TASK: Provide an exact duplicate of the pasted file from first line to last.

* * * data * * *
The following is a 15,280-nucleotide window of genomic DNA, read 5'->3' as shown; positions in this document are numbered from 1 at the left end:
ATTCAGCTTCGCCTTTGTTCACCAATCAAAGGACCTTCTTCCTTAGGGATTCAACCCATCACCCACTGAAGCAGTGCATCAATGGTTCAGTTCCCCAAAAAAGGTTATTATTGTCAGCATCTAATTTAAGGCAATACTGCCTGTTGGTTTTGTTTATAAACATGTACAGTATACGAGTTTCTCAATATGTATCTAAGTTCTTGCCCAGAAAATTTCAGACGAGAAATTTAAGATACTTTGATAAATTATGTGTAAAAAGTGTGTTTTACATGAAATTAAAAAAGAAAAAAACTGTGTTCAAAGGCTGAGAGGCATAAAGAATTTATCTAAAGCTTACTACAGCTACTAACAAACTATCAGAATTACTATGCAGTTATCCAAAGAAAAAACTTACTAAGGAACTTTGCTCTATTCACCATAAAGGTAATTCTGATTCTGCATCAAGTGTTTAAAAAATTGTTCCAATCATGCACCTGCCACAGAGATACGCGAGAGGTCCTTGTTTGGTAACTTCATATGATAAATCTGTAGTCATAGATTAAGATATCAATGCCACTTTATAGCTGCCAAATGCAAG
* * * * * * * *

The following is a 15,280-nucleotide window of genomic DNA, read 5'->3' as shown; positions in this document are numbered from 1 at the left end:
ATTCAGCTTCGCCTTTGTTCACCAATCAAAGGACCTTCTTCCTTAGGGATTCAACCCATCACCCACTGAAGCAGTGCATCAATGGTTCAGTTCCCCAAAAAAGGTTATTATTGTCAGCATCTAATTTAAGGCAATACTGCCTGTTGGTTTTGTTTATAAACATGTACAGTATACGAGTTTCTCAATATGTATCTAAGTTCTTGCCCAGAAAATTTCAGACGAGAAATTTAAGATACTTTGATAAATTATGTGTAAAAAGTGTGTTTTACATGAAATTAAAAAAGAAAAAAACTGTGTTCAAAGGCTGAGAGGCATAAAGAATTTATCTAAAGCTTACTACAGCTACTAACAAACTATCAGAATTACTATGCAGTTATCCAAAGAAAAAACTTACTAAGGAACTTTGCTCTATTCACCATAAAGGTAATTCTGATTCTGCATCAAGTGTTTAAAAAATTGTTCCAATCATGCACCTGCCACAGAGATACGCGAGAGGTCCTTGTTTGGTAACTTCATATGATAAATCTGTAGTCATAGATTAAGATATCAATGCCACTTTATAGCTGCCAAATGCAAG